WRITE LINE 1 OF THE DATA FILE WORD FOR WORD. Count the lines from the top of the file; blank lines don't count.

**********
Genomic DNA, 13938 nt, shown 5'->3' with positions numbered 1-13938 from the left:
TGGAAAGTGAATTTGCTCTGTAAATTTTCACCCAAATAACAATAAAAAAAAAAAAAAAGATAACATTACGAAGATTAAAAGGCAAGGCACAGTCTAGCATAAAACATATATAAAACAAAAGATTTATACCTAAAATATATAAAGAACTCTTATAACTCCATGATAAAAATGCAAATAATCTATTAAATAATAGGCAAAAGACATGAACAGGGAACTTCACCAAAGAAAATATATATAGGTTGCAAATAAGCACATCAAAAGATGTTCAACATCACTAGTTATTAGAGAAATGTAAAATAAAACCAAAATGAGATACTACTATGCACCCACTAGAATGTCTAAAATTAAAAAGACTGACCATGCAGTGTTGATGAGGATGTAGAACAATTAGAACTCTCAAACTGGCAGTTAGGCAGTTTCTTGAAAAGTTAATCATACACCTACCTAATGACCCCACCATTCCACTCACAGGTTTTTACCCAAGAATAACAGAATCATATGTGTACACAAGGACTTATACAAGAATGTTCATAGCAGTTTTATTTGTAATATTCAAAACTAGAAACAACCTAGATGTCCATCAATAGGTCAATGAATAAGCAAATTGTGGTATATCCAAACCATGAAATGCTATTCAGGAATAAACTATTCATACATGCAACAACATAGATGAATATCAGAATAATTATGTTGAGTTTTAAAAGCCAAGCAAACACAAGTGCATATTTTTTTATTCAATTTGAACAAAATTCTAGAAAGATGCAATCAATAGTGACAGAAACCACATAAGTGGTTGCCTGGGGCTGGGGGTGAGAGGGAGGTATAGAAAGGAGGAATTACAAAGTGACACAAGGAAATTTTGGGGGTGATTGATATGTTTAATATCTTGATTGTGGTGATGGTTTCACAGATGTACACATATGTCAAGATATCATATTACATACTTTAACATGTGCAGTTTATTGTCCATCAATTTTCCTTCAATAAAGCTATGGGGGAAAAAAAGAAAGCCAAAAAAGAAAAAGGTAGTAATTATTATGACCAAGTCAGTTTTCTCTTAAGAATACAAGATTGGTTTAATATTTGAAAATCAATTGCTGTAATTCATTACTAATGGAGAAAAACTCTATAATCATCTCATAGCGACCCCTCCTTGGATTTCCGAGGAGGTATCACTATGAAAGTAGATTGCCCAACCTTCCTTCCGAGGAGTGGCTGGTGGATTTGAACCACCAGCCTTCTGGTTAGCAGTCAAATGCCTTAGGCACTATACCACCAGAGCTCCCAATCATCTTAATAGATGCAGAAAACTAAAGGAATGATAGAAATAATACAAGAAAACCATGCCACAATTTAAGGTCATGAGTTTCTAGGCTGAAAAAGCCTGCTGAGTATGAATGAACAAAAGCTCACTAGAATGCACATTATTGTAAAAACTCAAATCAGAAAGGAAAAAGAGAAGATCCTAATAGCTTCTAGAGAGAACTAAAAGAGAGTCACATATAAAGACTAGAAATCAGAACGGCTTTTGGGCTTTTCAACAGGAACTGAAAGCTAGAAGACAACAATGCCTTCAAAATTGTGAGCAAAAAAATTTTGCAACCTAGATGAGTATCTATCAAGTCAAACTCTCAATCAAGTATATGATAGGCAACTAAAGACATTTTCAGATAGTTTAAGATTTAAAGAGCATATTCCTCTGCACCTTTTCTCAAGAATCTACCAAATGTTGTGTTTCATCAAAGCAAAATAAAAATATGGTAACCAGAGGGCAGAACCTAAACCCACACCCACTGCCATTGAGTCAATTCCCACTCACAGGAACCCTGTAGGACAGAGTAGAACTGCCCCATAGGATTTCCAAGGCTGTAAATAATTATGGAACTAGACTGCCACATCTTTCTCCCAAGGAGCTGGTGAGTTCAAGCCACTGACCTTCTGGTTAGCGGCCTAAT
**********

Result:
Genomic DNA, 13938 nt, shown 5'->3' with positions numbered 1-13938 from the left: